For thirty years Jesus, Son of Mary and Joseph, was obedient to His earthly parents. His life was an amazing journey so far. His birth foretold by prophets, announced by angels, and witnessed by shepherds. His presentation in the temple attested by Simeon and Anna that Jesus was indeed Messiah, the consolation of Israel. He spent some of His life in Egypt, waiting for Herod to die after the king had all male children under the age of two slaughtered in order to do away with this so-called great pretender to the throne. Instead of making His home in Bethlehem or even Jerusalem, His parents head to Nazareth. There He learns the carpentry trade and helps His earthly father in his shop.
Everything changes for our Lord and for us one day when Jesus presents Himself to John the Baptist at the Jordan River. No longer is He the carpenter’s Son Whose hands are familiar with the plane and the lathe. Here is the Christ, the Son of God, uniting Himself with sinners like John, like you, and like me. He Who has no sin is baptized with water for repentance. He Who need not confess a sin, by virtue of His going to the Jordan and being baptized, confesses, as it were, for every sin of every sinner.
In all of these things, Jesus Christ was, and is, holy and pure. That’s what mystifies John. John tells Jesus, I need to be baptized by you, and do you come to me? All the holy acts in our Lord’s life up to this point were unnecessary. Jesus didn’t need to be circumcised. Yet He sheds blood on His eighth day apart from the womb and receives the name Jesus, for He will save His people from their sins. Jesus didn’t need to be presented in the temple in order to be bought back for the price of birds. Nevertheless, there He is, presented to the Lord and redeemed in order that He may redeem us from sin and death in His shedding of blood upon the cross.
So why go through the motions of being baptized? Why not take up the mantle of John and start baptizing people right then and there? If Jesus simply stays put and continues the ministry of John, then Jesus is not able to equate Himself with sinners. He will not fulfill all righteousness. That’s what Jesus tells John. Let it be so now, for thus it is fitting for us to fulfill all righteousness. That’s all it took. John consented.
Jesus is more than happy to step into our place of unrighteousness to fulfill all righteousness for us. When Jesus says, Let it be so now, for thus it is fitting for us to fulfill all righteousness, He is ready to begin the work of our redemption from Satan and from eternal death. We are witnessing, as it were, Jesus’ inauguration into the office of Savior. The office was already His for many centuries before this moment. Even at His birth the Son of Mary and Joseph was also the Savior. Now, though, His work on our behalf begins in earnest.
You might think it would be better for Jesus to have a lavish ceremony with pomp, circumstance, ruffles, flourishes, and a big parade, capped off by a dinner and dance. These events befit a leader, even a Savior. Jesus has none of that stuff. He has an encounter with a prophet who balks at the notion of baptizing Him. Nevertheless, because this event fulfills all righteousness, John lets it happen. Then comes the pomp, although not the inaugural pomp we’re used to seeing once every four years.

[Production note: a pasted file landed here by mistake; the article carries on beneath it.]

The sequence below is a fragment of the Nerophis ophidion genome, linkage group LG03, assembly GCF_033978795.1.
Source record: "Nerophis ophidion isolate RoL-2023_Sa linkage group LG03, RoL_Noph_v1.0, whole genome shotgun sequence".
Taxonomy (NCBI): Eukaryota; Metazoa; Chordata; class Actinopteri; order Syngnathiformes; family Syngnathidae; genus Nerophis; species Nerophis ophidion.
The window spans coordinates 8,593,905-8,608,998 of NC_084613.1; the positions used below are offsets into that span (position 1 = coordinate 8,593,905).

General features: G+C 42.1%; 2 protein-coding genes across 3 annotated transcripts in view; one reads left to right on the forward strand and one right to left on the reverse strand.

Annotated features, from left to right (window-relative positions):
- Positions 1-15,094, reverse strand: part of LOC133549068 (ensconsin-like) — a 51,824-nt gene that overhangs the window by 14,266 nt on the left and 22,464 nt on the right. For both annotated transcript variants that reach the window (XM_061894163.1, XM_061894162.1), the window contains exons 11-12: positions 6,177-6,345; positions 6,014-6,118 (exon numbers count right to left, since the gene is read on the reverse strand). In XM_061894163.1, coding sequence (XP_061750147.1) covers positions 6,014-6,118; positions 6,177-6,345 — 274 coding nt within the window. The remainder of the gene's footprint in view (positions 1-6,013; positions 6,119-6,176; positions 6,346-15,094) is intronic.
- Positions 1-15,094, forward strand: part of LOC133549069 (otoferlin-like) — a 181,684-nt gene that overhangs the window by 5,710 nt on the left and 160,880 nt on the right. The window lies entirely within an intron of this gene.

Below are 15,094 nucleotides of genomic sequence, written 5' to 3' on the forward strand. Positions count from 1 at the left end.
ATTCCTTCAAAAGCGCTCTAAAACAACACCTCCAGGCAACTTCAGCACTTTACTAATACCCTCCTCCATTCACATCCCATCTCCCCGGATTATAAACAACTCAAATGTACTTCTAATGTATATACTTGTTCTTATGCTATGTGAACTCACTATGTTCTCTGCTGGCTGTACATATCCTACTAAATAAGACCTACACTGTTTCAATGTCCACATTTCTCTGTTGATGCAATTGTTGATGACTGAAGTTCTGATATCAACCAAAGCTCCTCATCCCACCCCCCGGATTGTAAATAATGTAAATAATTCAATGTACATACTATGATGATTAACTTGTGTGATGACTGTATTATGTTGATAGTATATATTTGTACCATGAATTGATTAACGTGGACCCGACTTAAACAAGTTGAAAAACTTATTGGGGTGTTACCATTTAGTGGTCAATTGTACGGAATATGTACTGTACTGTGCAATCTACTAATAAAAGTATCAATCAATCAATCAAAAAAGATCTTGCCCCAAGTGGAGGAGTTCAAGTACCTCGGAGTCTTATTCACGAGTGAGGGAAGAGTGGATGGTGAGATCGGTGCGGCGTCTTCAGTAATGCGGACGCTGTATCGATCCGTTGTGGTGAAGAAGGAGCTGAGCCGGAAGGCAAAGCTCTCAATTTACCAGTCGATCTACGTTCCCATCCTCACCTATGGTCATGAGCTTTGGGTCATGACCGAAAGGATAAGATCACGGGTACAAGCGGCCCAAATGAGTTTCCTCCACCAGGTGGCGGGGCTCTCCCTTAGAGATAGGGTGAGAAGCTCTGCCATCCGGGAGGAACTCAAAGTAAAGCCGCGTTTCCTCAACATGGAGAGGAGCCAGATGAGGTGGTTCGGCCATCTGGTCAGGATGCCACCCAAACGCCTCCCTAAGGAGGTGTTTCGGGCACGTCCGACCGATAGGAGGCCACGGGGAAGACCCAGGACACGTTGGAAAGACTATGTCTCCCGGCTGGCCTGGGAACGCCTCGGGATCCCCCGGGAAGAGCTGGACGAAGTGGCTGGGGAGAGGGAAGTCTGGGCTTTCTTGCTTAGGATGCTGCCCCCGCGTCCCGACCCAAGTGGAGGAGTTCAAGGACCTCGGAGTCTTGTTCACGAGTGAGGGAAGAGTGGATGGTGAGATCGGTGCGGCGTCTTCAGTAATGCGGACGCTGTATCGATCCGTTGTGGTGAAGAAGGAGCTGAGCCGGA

A voice from heaven and a dove descending from heaven follows our Lord’s baptism. The voice says, This is My beloved Son, with Whom I am well pleased. Our Father in heaven is happy with Jesus. This event doesn’t humiliate His Father. He is well pleased to see His Son begin the journey to Golgotha, to the tomb, and out of the tomb to His ascension into heaven. This is a happy occasion! Jesus is our Brother. What He goes through on our behalf makes us receivers of what He wins for us. We have forgiveness in Jesus. We have life in Jesus.
You might think then that baptism should be replaced with much pomp and flourish. After all, if we believe that Jesus has been baptized in order to begin the work of our salvation, it would be better to celebrate Jesus’ baptism than our own baptism. Martin Luther drives at that notion in today’s Chief Hymn when he writes: “All that the mortal eye beholds/Is water as we pour it.” No big deal. Just water. There’s not much to celebrate in pouring water over someone’s head. It would be better to celebrate our Lord’s baptism than ours.
Luther continues: “Before the eye of faith unfolds/The power of Jesus’ merit. For here it sees the crimson flood/To all our ills bring healing;/The wonders of His precious blood/The love of God revealing,/Assuring His own pardon.” If you’re going to make a big deal of our Jesus’ baptism, then make a big deal out of your own baptism, or anyone else’s baptism, even if they don’t make a big deal out of baptism.
Jesus makes a big deal out of baptism. Go into all the world and proclaim the gospel to the whole creation. Whoever believes and is baptized will be saved, but whoever does not believe will be condemned. Peter makes a big deal out of baptism. Baptism now saves you. Where the Gospel is preached, faith is kindled and fostered. Then comes baptism. That includes little children and infants, too, because Jesus has what they need. Baptism is good for all ages, especially children. The crimson flood, as Luther calls it, flows over them, forgiving sins and clothing them in Christ’s righteousness.
Today we rejoice that Jesus didn’t shirk His vocation as Savior of sinners. The voice from heaven and the dove on His shoulder confirm our joy. Jesus is the Father’s beloved Son. You are His beloved child. He is well pleased with Jesus. He is also well pleased with you, for you are God’s own child…a child of Paradise.